# Graphing Systems

### Learning Outcomes

- Graph systems of equations

## Graph a system of linear equations

There are multiple methods of solving systems of linear equations. For a**system of linear equations**in two variables, we can determine both the type of system and the solution by graphing the system of equations on the same set of axes. We will practice graphing two equations on the same set of axes, and then we will explore the different considerations you need to make when graphing two linear inequalities on the same set of axes. The same techniques are used to graph a system of linear equations as you have used to graph single linear equations. We can use tables of values, slope and [latex]y[/latex]-intercept, or [latex]x[/latex]- and [latex]y[/latex]-intercepts to graph both lines on the same set of axes.

### Example

Solve the following system of equations by graphing. Identify the type of system.[latex]\begin{array}{c}2x+y=-8\\ x-y=-1\end{array}[/latex]

Answer: Solve the first equation for [latex]y[/latex].

[latex]\begin{array}{c}2x+y=-8\\ y=-2x - 8\end{array}[/latex]

Solve the second equation for [latex]y[/latex].[latex]\begin{array}{c}x-y=-1\\ y=x+1\end{array}[/latex]

Graph both equations on the same set of axes as seen below. The lines appear to intersect at the point [latex]\left(-3,-2\right)[/latex]. We can check to make sure that this is the solution to the system by substituting the ordered pair into both equations[latex]\begin{array}{ll}2\left(-3\right)+\left(-2\right)=-8\hfill & \hfill \\ \text{ }-8=-8\hfill & \text{True}\hfill \\ \text{ }\left(-3\right)-\left(-2\right)=-1\hfill & \hfill \\ \text{ }-1=-1\hfill & \text{True}\hfill \end{array}[/latex]

The solution to the system is the ordered pair [latex]\left(-3,-2\right)[/latex], so the system is independent.### Try It

[ohm_question]38339[/ohm_question]In the following example, you will be given a system to graph that consists of two parallel lines.

### Example

Graph the system [latex]\begin{array}{c}y=2x+1\\y=2x-3\end{array}[/latex] using the slopes and [latex]y[/latex]-intercepts of the lines.Answer: First, graph [latex]y=2x+1[/latex] using the slope [latex]m = 2[/latex] and the [latex]y[/latex]-intercept [latex](0,1)[/latex] Next, add [latex]y=2x-3[/latex] using the slope [latex]m = 2[/latex], and the [latex]y[/latex]-intercept [latex](0,-3)[/latex] Notice how these are parallel lines, and they don't cross. In the previous section, we discussed how there are no solutions to a system of equations that are parallel lines. We classified this type of system as an inconsistent system.

### Example

Graph the system [latex]\begin{array}{c}y=\frac{1}{2}x+2\\2y-x=4\end{array}[/latex] using the x - and y-intercepts.Answer: First, find the [latex]x[/latex]- and [latex]y[/latex]- intercepts of [latex]y=\frac{1}{2}x+2[/latex] The [latex]x[/latex]-intercept will have a value of [latex]0[/latex] for [latex]y[/latex], so substitute [latex]y=0[/latex] into the equation, and isolate the variable [latex]x[/latex]. [latex-display]\begin{array}{c}0=\frac{1}{2}x+2\\\underline{\,\,\,\,\,\,\,\,-2\,\,\,\,\,\,-2}\\-2=\frac{1}{2}x\\\left(2\right)\left(-2\right)=\left(2\right)\frac{1}{2}x\\-4=x\end{array}[/latex-display] The [latex]x[/latex]-intercept of [latex]y=\frac{1}{2}x+2[/latex] is [latex]\left(-4,0\right)[/latex]. The [latex]y[/latex]-intercept is easier to find since this equation is in slope-intercept form. The [latex]y[/latex]-intercept is [latex](2,0)[/latex]. Now we can plot [latex]y=\frac{1}{2}x+2[/latex] using the intercepts Now find the intercepts of [latex]2y-x=4[/latex] Substitute [latex]y = 0[/latex] in to the equation to find the [latex]x[/latex]-intercept. [latex-display]\begin{array}{c}2y-x=4\\2\left(0\right)-x=4\\x=-4\end{array}[/latex-display] The [latex]x[/latex]-intercept of [latex]2y-x=4[/latex] is [latex]\left(-4,0\right)[/latex]. Now substitute [latex]x = 0[/latex] into the equation to find the y-intercept. [latex-display]\begin{array}{c}2y-x=4\\2y-0=4\\2y=4\\y=2\end{array}[/latex-display] The [latex]y[/latex]-intercept of [latex]2y-x=4[/latex] is [latex]\left(0,2\right)[/latex]. WAIT, these are the same intercepts as [latex]y=\frac{1}{2}x+2[/latex]! In fact, [latex]y=\frac{1}{2}x+2[/latex] and [latex]2y-x=4[/latex] are really the same equation, expressed in different ways. If you were to write them both in slope-intercept form you would see that they are the same equation. When you graph them, they are the same line. In the previous section, we learned that systems with two of the same equations in them have an infinite number of solutions and are classified as a dependent system.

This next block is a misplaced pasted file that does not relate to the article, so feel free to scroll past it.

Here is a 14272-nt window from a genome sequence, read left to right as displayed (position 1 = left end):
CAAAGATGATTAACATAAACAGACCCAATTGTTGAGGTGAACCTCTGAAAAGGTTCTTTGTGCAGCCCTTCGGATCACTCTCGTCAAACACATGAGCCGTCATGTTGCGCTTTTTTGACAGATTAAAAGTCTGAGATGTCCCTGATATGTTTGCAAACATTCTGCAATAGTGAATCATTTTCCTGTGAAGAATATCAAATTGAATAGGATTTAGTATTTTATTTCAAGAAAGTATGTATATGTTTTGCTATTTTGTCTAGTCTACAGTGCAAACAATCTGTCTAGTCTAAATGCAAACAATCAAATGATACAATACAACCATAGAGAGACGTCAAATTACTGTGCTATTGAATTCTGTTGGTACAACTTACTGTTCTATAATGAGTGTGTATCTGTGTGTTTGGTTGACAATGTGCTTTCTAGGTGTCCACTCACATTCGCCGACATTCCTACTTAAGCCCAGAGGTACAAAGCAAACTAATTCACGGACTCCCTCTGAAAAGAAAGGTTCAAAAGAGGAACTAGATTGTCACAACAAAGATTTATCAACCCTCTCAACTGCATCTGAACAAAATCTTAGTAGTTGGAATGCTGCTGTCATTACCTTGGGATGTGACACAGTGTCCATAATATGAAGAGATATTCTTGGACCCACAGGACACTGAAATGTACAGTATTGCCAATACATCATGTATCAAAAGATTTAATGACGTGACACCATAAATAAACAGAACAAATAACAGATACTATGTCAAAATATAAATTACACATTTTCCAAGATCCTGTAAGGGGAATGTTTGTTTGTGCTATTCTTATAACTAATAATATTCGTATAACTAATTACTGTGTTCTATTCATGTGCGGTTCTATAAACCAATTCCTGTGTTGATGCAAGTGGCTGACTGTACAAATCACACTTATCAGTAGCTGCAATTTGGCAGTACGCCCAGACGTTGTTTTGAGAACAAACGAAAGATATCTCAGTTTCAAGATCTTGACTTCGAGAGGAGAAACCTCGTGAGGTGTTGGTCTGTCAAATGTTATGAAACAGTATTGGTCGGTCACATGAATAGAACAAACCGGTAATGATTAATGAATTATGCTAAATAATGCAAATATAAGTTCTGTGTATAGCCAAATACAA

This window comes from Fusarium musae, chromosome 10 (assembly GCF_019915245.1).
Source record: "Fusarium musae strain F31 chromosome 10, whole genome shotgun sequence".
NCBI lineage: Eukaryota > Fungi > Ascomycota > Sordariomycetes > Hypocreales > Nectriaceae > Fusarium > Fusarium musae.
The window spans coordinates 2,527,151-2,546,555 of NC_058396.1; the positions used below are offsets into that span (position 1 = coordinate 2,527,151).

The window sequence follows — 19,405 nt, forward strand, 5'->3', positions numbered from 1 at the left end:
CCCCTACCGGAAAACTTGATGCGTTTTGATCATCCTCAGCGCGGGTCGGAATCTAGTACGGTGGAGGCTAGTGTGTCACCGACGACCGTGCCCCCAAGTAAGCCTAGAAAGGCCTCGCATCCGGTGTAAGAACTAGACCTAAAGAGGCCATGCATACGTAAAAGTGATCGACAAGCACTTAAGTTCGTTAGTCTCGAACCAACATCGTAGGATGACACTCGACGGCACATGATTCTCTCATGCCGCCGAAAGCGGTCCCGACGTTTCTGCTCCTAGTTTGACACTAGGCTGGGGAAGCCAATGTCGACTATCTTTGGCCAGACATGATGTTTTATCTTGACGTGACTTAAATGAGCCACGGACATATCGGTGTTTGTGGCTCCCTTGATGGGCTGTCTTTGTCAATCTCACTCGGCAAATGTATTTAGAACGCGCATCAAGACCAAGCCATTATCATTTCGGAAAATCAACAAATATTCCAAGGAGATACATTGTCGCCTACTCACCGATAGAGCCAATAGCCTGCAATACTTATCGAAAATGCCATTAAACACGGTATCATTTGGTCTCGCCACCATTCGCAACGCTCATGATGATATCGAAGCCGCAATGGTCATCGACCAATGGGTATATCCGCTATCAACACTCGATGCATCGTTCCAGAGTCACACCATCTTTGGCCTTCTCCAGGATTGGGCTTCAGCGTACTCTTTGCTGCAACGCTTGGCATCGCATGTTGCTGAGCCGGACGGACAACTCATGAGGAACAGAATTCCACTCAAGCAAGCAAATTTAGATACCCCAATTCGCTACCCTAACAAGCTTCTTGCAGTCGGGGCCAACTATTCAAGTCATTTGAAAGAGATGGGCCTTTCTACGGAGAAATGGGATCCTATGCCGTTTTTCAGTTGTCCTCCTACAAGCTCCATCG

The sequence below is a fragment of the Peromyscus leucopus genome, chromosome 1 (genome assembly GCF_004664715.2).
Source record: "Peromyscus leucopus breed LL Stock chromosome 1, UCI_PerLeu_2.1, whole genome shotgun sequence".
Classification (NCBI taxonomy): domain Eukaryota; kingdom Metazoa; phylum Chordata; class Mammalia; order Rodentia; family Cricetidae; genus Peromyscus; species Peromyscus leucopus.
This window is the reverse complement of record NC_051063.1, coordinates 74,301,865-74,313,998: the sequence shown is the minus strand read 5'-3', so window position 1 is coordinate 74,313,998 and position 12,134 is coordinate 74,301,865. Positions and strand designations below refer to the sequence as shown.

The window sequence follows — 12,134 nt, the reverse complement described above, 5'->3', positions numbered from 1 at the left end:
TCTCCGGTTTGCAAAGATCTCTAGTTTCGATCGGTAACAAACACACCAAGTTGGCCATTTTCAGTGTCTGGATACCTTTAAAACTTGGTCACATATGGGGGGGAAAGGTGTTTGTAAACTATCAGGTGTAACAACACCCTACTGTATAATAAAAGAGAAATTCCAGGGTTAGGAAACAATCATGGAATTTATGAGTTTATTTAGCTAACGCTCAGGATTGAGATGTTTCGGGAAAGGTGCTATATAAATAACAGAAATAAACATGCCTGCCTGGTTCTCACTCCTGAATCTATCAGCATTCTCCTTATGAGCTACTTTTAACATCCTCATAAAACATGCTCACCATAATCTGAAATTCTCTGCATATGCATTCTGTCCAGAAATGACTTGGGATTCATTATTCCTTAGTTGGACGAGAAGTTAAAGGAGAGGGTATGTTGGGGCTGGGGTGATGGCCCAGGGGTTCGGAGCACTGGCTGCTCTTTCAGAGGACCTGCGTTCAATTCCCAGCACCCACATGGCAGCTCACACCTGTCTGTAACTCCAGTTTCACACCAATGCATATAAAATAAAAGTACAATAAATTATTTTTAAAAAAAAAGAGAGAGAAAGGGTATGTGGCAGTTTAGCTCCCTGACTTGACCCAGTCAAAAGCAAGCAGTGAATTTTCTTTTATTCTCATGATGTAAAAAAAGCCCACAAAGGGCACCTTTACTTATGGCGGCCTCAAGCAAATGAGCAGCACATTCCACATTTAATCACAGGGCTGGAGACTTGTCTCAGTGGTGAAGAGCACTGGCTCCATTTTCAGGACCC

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### CC licensed content, Original

- Revision and Adaptation.
**Provided by:**Lumen Learning**License:**CC BY: Attribution. - Graphing a System of Linear Equation.
**Authored by:**James Sousa (Mathispower4u.com) for Lumen Learning.**License:**CC BY: Attribution.

### CC licensed content, Shared previously

- Unit 14: Systems of Equations and Inequalities, from Developmental Math: An Open Program.
**Provided by:**Monterey Institute of Technology and Education**Located at:**https://www.nroc.org/.**License:**CC BY: Attribution. - Ex 1: Graph a System of Linear Inequalities Mathispower4u Mathispower4u.
**Authored by:**James Sousa (Mathispower4u.com) for Lumen Learning.**License:**CC BY: Attribution.